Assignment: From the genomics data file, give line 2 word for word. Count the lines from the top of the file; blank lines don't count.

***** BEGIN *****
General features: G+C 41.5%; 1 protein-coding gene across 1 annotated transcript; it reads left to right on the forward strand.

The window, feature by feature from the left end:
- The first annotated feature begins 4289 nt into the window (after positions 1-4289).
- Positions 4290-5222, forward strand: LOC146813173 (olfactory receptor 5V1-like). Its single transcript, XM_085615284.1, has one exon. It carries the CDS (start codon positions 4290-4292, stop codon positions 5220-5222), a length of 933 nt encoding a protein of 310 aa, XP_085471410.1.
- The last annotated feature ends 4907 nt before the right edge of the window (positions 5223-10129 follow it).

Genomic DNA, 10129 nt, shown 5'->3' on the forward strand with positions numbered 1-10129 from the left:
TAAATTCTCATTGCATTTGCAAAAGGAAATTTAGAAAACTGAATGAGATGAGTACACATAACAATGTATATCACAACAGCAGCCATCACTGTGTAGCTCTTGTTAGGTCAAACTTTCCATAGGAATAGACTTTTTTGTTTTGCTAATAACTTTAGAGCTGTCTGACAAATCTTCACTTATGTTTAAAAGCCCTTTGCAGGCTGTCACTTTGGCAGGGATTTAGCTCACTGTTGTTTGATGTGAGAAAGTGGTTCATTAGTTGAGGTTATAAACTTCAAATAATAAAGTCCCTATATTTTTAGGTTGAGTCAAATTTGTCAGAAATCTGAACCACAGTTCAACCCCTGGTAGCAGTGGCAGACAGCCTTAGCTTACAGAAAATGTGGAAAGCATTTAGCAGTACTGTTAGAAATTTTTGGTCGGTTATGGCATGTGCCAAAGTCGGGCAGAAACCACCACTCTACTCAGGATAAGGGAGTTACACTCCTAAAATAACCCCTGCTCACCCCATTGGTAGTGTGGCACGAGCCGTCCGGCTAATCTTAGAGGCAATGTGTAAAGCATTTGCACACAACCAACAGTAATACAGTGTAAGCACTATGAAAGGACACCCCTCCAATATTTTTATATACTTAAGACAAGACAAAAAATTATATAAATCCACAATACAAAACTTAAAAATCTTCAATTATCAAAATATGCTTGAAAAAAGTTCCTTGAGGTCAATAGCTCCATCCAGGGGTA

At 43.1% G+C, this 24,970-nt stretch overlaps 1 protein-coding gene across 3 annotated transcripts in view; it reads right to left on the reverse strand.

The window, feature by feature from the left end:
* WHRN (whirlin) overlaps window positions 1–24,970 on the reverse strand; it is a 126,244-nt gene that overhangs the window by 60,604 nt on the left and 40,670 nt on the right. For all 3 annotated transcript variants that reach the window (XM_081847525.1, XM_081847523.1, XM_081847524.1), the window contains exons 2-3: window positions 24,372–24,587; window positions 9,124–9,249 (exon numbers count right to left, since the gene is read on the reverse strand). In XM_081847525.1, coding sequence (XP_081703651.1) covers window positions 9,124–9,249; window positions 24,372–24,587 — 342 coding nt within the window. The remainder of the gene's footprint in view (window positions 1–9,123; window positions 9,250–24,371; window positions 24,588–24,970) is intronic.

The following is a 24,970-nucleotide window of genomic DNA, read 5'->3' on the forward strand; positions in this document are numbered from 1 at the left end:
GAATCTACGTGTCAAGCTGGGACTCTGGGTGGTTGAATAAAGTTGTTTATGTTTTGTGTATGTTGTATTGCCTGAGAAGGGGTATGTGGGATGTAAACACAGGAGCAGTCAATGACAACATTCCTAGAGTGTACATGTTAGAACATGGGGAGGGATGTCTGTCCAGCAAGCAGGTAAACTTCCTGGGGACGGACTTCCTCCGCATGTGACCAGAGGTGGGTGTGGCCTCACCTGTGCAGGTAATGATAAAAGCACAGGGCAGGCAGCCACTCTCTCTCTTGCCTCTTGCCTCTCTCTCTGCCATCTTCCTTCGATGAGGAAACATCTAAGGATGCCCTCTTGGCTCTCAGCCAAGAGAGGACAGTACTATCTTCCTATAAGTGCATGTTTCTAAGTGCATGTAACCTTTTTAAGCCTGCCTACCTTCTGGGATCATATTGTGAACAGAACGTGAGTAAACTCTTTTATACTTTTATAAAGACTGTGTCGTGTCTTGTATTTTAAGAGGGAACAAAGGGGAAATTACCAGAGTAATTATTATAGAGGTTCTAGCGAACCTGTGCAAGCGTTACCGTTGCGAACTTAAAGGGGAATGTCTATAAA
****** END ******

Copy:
The window, feature by feature from the left end: